In today’s market you are competing with other buyers, and a contingency to sell a home is a great way to RUIN your chances of securing the property of your choice. Put your home-seller thinking cap for prospective for a moment.

An offer with a contingency to sell a home is a high risk offer. Regardless of the type of property to sell or how easily it will sell, it is far removed from the seller and the seller’s agent. Furthermore, such an offer is likely to have delays and it comes with too many unknowns. Why accept such an offer when there are better ones on the table, or will be coming?

It is worth it for the seller to wait for another offer while you work on selling your condo. From the seller’s point of view, you can come back after you sold and your offer will be accepted then. Why risk taking the home off market now?

So what do you do when selling a condo and buying a house in the Boston area, with our current market conditions?

1. HIRE AN AGENT who has done this several times and knows how to protect your interests while securing a property.
2. Work on selling first and prepare to buy quickly once you have a P&S in hand.
3. Sell first, with a flexible closing so you have time to find your new home.
4. Work with your agent and mortgage broker. You may be able to take a bit of risk and make an offer without selling and without a contingency. Learn all the facts and how it may work.
5. Present an offer with a very long closing giving you time to sell the condo first

The bottom line is that you will have to stay flexible. You may or may not have to take financial risk – it depends on the properties, finances and closing dates. Most importantly, hire a real estate agent who knows how to work under pressure and protect your interests.

Feel free to schedule a free consultation to learn how to best manage your risk while buying and selling a home.

Boston Real Estate Prices Going Up: Danger of Under Pricing Your Home!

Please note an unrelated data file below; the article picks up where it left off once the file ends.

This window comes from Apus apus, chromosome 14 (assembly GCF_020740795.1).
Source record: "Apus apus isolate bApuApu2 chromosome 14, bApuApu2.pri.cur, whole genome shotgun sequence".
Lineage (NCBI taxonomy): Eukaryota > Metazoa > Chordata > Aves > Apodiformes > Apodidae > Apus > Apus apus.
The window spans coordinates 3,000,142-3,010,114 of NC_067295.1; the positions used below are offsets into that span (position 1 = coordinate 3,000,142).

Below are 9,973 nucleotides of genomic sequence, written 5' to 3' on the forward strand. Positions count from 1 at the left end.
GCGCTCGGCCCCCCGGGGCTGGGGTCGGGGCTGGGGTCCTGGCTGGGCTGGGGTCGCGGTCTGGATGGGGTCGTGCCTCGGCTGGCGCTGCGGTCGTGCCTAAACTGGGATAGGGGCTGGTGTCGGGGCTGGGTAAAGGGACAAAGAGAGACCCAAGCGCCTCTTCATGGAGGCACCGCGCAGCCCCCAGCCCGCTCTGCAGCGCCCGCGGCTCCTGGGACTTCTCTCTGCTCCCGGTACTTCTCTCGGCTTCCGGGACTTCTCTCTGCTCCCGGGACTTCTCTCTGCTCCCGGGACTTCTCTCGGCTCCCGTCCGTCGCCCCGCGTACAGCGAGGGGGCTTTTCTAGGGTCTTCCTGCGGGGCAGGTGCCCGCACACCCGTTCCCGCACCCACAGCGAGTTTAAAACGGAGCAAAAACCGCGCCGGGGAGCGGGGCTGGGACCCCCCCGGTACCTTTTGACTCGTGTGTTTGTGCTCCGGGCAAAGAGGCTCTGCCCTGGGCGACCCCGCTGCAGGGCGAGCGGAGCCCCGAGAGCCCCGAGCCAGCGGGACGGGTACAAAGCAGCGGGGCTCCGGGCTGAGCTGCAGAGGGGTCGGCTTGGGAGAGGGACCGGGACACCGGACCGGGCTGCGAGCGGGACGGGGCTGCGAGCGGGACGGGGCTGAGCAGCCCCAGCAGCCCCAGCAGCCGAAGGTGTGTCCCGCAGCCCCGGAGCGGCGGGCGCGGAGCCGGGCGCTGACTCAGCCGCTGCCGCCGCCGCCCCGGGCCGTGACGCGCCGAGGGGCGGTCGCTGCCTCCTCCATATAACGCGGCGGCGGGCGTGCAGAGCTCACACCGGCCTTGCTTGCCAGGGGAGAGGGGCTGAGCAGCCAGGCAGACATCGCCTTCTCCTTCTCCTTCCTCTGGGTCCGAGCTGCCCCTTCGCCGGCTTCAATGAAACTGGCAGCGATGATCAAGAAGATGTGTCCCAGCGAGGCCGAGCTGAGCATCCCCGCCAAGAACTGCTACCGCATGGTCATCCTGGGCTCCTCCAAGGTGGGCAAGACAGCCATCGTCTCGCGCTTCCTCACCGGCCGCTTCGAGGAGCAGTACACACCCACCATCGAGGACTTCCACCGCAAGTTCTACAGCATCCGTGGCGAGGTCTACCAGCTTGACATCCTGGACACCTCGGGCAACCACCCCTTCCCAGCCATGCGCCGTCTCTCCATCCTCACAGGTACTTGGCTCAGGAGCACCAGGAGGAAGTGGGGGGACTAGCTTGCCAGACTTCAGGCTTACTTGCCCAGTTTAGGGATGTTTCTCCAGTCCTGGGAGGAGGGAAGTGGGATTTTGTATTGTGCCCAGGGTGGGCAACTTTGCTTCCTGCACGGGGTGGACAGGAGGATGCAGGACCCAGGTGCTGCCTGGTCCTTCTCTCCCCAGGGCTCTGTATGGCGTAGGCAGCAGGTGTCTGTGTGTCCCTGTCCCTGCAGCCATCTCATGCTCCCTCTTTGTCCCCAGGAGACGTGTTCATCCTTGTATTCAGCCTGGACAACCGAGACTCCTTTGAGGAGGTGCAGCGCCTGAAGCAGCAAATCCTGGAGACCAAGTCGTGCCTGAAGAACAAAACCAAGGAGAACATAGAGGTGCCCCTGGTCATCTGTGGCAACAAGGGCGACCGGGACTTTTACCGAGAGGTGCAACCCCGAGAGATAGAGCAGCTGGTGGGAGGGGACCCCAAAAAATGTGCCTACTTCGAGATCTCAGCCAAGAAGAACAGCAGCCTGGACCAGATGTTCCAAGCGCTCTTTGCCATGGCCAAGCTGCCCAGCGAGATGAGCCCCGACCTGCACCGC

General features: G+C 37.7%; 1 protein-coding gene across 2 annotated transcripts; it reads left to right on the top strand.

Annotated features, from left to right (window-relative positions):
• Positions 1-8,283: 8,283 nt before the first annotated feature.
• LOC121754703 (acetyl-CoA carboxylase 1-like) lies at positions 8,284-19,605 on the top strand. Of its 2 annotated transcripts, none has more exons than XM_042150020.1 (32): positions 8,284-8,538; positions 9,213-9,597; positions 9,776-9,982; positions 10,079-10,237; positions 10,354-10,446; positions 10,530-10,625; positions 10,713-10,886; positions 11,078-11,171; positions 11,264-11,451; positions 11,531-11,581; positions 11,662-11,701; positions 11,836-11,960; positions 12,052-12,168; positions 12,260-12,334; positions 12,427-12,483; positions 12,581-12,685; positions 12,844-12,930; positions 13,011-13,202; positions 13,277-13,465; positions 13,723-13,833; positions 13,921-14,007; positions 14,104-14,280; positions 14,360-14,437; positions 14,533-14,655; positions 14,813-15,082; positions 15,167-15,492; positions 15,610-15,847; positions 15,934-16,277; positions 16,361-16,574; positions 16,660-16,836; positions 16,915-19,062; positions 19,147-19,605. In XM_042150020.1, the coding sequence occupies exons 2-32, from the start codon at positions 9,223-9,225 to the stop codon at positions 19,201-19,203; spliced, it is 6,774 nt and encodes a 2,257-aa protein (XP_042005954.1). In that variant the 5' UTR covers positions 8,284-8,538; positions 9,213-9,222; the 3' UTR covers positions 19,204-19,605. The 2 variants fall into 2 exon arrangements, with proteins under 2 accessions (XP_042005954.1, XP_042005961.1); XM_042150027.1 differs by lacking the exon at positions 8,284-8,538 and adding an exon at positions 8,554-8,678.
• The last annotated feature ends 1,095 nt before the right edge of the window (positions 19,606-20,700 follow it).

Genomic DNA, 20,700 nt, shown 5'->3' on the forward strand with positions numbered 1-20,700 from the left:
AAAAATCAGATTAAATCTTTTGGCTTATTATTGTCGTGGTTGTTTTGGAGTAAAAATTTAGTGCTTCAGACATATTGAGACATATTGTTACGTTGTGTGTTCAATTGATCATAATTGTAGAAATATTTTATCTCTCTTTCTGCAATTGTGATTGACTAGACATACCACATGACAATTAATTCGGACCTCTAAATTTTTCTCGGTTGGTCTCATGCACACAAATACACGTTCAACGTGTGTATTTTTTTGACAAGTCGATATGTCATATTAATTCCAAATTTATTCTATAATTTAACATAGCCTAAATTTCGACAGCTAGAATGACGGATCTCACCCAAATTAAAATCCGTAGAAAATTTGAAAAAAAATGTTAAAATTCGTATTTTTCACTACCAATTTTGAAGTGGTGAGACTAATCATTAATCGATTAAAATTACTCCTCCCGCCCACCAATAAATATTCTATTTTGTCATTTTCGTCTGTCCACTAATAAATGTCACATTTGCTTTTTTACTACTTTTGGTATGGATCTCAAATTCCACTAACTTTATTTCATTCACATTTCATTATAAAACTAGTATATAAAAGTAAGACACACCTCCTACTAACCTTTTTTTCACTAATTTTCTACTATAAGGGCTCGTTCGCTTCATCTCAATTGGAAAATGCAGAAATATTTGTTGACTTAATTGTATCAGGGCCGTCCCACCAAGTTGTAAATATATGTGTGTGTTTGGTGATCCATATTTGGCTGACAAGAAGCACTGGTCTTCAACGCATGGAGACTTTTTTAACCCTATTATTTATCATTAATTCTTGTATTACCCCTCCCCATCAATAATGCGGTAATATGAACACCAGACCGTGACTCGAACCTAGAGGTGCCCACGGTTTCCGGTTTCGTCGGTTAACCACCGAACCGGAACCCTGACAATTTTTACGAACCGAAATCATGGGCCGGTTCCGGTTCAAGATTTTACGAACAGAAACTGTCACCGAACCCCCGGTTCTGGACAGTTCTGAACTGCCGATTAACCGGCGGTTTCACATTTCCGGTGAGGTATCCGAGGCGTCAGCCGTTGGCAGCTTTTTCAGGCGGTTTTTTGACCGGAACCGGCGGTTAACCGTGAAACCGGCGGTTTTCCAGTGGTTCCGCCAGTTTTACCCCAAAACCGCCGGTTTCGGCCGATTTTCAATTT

When home prices pricing-brighton-ma-condoare going up, and going up fast, you should be concerned about under pricing your home.  Boston real estate prices have been coming out of the slump, most prominently in the last few months.  And as more sellers are getting ready to finally sell, under pricing can be a problem.

It is hard to imagine discussing the danger of under pricing just a couple months ago.  But then I saw it done to a condo in Brighton.  The condo, two bedrooms plus parking in an excellent building in Cleveland Circle, was barely on market before the seller accepted an offer.  Because it didn’t close, I don’t know the final sale price yet.

I am so sure this condo was under priced because two comparable condos were off market just as fast, even though they were priced 30K more – about 10%.

There are two reasons the condo could have been deliberately under priced.  First, the seller may have been under duress to sell quickly.  Second, the seller may have been advised an under-pricing strategy to encourage multiple offers and thbrighton-ma-condosus have higher bids.

I don’t know the seller’s motivation, frankly.  But I speculate a third reason the condo was under-priced – lack of knowledge on current market conditions.  Brighton condos have been flying off market as first time home buyers are ready to buy, and there is very little inventory.  The fast turnaround limits an agent’s ability to price accurately on recent sales.

The only way for an agent to know about this market pressure it to go to the jam-packed open houses with buyers writing offers on the steps of buildings.  If the agent didn’t come to see Brighton condos in open houses in the past two months, accurate pricing would be almost impossible.

I hope, and expect, the condo sold well over asking.  I’ll keep you posted.

For an accurate and free market evaluation of your home, click here.

real estate contract ripped

The #1 Deal Killer for Newton and Brookline Houses

Last Spring market, which ended roughly a week ago, looked something like this: buyers want to buy, sellers unsure they want to sell, plenty multiple-offer situations and many deals falling apart mid-way to closing.  This is the nature of a market with rising prices.